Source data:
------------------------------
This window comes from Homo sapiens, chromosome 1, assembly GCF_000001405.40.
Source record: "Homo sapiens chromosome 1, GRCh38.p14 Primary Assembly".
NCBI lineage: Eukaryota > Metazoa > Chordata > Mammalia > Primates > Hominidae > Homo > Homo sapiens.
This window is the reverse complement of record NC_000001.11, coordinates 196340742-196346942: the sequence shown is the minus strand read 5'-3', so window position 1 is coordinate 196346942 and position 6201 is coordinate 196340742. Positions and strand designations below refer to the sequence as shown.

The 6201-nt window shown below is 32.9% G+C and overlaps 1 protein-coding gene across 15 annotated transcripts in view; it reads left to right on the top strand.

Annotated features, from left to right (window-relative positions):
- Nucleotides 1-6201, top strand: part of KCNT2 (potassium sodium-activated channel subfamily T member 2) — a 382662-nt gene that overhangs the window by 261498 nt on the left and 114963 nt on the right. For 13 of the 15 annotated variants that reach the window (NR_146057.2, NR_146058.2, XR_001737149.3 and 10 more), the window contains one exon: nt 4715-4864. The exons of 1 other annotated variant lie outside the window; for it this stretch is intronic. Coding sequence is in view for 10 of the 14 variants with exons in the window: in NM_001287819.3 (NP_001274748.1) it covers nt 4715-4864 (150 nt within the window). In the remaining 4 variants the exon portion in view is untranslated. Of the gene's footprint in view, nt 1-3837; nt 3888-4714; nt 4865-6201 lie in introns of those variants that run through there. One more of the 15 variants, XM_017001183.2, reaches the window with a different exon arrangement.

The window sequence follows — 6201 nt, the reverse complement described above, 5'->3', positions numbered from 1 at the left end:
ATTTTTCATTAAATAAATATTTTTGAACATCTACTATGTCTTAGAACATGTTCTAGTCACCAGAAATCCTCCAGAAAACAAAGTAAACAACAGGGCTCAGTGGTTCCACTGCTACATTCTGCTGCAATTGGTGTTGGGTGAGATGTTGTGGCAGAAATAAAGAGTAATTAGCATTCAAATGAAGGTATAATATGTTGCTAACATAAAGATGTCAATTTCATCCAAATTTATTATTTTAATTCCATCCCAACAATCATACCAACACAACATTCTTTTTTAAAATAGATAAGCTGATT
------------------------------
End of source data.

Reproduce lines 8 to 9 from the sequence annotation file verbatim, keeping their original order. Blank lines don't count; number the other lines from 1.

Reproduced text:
The window sequence follows — 6201 nt, the reverse complement described above, 5'->3', positions numbered from 1 at the left end:
ATTTTTCATTAAATAAATATTTTTGAACATCTACTATGTCTTAGAACATGTTCTAGTCACCAGAAATCCTCCAGAAAACAAAGTAAACAACAGGGCTCAGTGGTTCCACTGCTACATTCTGCTGCAATTGGTGTTGGGTGAGATGTTGTGGCAGAAATAAAGAGTAATTAGCATTCAAATGAAGGTATAATATGTTGCTAACATAAAGATGTCAATTTCATCCAAATTTATTATTTTAATTCCATCCCAACAATCATACCAACACAACATTCTTTTTTAAAATAGATAAGCTGATT